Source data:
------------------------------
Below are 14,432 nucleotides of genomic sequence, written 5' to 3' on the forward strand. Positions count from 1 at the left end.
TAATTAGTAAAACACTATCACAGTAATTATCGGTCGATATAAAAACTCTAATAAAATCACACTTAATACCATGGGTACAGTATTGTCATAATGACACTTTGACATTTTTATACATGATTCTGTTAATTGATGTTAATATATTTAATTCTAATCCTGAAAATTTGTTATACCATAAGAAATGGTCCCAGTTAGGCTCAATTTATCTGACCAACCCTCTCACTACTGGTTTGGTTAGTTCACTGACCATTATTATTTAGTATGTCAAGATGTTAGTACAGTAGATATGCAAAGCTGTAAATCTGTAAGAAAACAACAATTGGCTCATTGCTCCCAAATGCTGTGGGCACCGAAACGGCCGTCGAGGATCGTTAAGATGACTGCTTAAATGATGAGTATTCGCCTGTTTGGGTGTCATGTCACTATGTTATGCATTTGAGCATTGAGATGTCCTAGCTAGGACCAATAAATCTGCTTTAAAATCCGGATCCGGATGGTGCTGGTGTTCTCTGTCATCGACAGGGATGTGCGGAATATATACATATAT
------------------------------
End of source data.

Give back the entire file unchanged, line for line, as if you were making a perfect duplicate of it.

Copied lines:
Below are 14,432 nucleotides of genomic sequence, written 5' to 3' on the forward strand. Positions count from 1 at the left end.
TAATTAGTAAAACACTATCACAGTAATTATCGGTCGATATAAAAACTCTAATAAAATCACACTTAATACCATGGGTACAGTATTGTCATAATGACACTTTGACATTTTTATACATGATTCTGTTAATTGATGTTAATATATTTAATTCTAATCCTGAAAATTTGTTATACCATAAGAAATGGTCCCAGTTAGGCTCAATTTATCTGACCAACCCTCTCACTACTGGTTTGGTTAGTTCACTGACCATTATTATTTAGTATGTCAAGATGTTAGTACAGTAGATATGCAAAGCTGTAAATCTGTAAGAAAACAACAATTGGCTCATTGCTCCCAAATGCTGTGGGCACCGAAACGGCCGTCGAGGATCGTTAAGATGACTGCTTAAATGATGAGTATTCGCCTGTTTGGGTGTCATGTCACTATGTTATGCATTTGAGCATTGAGATGTCCTAGCTAGGACCAATAAATCTGCTTTAAAATCCGGATCCGGATGGTGCTGGTGTTCTCTGTCATCGACAGGGATGTGCGGAATATATACATATAT